by James Baldwin
Ellen is David's paternal aunt in Brooklyn. She moves in to help take care of him after his mother dies. She is a domineering moralizing presence in the house, and David does not have fond memories of her. Recalling her behavior at parties, he says:
There she was, dressed, as they say, to kill, with her mouth redder than any blood, dressed in something which was either the wrong color, or too tight, or too young, the cocktail glass in her hand threatening, at any instant, to be reduced to shards, to splinters, and that voice going on and on like a razor blade on glass. When I was a little boy and I watched her in company, she frightened me. (1.1.26)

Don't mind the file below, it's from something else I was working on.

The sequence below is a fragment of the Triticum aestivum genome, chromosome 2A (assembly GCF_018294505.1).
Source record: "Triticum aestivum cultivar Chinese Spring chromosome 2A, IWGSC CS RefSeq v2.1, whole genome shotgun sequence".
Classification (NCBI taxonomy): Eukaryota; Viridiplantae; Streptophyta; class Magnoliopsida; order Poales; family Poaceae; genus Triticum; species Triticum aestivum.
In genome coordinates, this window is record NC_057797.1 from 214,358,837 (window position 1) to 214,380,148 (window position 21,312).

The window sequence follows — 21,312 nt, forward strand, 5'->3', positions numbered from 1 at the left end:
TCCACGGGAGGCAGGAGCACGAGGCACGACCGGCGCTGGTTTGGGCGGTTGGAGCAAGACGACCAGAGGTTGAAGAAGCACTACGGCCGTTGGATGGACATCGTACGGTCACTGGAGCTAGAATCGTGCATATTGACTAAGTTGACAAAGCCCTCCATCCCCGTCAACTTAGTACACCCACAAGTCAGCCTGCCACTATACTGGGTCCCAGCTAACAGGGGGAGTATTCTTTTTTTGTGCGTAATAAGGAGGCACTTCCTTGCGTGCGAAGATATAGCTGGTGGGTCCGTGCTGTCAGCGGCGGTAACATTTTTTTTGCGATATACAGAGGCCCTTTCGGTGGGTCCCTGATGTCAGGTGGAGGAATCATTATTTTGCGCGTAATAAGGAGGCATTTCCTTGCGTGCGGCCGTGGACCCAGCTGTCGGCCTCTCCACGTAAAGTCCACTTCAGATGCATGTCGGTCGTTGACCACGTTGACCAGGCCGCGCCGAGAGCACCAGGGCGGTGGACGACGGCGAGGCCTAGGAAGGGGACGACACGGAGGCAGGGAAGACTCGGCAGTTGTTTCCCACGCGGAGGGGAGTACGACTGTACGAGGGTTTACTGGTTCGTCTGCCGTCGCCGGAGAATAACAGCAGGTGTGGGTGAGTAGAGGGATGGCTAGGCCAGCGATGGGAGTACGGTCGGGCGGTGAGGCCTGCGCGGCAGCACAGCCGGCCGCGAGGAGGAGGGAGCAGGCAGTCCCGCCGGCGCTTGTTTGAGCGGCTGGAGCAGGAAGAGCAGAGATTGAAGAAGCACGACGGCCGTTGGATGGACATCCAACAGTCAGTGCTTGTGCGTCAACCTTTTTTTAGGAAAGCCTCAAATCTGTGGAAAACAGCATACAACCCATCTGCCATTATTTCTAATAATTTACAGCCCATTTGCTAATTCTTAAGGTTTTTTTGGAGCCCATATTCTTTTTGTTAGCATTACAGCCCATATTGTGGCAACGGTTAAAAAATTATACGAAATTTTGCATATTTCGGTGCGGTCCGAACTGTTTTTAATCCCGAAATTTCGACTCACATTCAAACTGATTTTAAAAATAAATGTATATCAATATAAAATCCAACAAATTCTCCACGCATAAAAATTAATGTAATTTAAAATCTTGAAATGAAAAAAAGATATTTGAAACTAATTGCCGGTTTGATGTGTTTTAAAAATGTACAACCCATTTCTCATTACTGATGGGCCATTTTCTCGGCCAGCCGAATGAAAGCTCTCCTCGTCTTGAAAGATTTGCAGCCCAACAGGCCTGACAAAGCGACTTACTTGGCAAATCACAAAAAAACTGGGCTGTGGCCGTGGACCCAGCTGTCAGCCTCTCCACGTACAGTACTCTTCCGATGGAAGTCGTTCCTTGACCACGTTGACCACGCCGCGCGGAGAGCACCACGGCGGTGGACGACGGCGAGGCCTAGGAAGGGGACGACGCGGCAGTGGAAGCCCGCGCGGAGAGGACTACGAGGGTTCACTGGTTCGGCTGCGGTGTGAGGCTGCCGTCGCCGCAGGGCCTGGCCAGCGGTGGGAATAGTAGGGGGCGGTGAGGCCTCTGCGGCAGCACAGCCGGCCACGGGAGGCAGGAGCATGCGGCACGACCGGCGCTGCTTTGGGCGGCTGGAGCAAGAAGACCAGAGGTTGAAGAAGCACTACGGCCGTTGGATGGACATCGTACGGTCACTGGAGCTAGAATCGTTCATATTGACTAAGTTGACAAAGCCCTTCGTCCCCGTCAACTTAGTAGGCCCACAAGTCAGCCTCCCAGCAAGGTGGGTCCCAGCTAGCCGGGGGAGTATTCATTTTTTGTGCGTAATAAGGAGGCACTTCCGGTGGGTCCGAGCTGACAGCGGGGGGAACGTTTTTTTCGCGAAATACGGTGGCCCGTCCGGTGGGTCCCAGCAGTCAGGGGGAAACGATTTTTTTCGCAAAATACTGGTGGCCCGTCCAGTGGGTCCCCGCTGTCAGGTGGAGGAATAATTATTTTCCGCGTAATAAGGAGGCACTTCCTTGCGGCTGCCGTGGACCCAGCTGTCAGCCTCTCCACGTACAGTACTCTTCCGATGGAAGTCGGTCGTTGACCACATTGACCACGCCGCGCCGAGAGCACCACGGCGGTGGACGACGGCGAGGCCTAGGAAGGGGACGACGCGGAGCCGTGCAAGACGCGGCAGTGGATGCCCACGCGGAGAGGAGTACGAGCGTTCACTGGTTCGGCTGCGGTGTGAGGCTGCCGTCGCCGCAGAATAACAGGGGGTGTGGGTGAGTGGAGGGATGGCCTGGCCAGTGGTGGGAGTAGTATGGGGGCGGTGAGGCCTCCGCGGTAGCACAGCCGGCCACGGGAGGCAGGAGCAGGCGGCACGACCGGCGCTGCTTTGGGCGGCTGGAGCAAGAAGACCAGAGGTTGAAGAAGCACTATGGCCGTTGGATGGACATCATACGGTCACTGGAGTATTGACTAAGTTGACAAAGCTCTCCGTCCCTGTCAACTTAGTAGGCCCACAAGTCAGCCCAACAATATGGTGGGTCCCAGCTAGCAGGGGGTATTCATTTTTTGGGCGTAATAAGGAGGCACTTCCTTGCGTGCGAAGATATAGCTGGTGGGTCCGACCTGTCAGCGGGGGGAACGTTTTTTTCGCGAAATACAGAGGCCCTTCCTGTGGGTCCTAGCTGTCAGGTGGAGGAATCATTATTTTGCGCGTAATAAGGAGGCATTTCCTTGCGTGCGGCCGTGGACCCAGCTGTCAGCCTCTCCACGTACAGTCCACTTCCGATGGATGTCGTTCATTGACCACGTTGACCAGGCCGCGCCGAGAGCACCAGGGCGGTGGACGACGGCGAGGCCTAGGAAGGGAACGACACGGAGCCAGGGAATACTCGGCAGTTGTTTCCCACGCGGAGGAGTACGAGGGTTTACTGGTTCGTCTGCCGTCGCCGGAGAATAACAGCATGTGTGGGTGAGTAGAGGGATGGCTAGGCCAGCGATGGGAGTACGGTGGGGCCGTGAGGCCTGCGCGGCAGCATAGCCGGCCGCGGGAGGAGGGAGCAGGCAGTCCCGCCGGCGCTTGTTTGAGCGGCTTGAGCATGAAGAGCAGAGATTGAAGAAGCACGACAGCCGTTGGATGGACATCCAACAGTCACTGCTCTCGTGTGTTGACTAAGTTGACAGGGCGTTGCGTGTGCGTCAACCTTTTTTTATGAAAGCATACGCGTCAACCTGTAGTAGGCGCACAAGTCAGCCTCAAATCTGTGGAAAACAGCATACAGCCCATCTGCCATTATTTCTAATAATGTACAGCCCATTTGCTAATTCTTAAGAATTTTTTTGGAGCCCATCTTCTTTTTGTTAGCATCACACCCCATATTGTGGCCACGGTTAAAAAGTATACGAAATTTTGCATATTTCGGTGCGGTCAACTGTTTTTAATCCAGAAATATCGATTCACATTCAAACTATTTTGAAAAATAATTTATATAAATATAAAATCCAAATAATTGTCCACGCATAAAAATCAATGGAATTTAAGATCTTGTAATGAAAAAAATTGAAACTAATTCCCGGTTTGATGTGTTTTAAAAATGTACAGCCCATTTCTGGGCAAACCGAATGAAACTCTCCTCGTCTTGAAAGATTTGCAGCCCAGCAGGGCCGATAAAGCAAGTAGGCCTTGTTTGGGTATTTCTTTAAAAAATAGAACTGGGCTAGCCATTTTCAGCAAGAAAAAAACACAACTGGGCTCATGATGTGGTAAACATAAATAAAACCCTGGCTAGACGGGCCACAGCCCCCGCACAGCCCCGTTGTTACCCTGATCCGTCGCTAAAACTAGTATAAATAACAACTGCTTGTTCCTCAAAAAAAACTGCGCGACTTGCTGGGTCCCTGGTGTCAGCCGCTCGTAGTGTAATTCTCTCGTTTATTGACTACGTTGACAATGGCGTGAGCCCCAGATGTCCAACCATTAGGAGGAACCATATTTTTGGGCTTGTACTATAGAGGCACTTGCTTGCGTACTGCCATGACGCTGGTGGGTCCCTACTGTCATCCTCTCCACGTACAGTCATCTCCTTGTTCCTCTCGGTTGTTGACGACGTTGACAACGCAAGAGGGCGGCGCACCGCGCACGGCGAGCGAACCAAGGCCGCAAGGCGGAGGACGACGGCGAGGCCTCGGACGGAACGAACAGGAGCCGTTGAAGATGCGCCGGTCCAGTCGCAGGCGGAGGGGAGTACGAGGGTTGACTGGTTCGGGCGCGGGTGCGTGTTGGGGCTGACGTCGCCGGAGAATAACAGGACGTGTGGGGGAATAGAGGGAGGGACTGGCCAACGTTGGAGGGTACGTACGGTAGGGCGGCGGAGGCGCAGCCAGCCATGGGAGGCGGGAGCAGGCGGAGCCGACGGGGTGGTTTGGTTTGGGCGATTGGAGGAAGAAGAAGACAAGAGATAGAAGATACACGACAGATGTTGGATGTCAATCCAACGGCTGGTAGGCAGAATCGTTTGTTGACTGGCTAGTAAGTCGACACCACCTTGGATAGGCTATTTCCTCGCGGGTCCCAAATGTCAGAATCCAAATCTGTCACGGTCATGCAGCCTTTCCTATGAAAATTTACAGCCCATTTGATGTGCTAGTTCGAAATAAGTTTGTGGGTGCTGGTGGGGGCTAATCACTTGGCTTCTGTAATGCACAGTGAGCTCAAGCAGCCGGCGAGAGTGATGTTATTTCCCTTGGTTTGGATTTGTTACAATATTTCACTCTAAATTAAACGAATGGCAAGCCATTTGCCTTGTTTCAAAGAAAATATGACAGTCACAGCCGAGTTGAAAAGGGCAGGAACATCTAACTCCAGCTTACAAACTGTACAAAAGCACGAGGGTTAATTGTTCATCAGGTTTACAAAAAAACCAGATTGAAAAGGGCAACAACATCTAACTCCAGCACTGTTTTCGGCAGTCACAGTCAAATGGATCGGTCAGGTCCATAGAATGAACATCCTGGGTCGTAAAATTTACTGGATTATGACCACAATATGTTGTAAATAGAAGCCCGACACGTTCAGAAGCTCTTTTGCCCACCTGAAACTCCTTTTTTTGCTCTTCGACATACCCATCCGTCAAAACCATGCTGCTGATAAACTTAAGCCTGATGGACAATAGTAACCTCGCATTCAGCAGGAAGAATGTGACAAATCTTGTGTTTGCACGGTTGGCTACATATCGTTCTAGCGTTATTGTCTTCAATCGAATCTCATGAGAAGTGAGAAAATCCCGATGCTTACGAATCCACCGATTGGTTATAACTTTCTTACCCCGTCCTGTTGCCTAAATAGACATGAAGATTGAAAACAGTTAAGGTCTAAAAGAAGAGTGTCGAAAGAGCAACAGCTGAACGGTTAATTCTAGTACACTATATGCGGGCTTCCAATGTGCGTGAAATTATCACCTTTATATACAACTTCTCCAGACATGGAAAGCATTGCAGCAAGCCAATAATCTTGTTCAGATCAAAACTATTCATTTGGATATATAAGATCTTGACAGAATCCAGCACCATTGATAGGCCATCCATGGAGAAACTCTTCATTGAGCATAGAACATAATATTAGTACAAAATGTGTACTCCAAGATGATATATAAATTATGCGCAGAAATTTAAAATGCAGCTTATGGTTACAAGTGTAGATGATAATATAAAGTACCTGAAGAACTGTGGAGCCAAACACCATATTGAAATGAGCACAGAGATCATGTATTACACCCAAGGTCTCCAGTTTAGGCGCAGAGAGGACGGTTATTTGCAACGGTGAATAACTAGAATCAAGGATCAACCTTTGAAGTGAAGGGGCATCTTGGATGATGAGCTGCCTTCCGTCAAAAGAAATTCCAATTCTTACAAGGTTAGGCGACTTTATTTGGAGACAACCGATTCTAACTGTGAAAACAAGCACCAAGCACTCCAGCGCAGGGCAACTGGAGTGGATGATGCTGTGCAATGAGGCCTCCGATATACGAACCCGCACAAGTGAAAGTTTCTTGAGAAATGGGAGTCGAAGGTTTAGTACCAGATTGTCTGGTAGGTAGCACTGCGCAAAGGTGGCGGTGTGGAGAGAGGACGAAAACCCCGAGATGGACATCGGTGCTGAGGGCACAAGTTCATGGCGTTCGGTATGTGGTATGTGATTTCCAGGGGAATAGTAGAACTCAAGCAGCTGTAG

One night, David's father comes home drunk and Ellen accuses him of setting a poor example for David by drinking and sleeping around. As she says, "A man is not the same thing as a bull" (1.1.48). David overhears the conversation and grows distant from his father. Ironically, he had not thought of his father as setting a poor example until Ellen said so.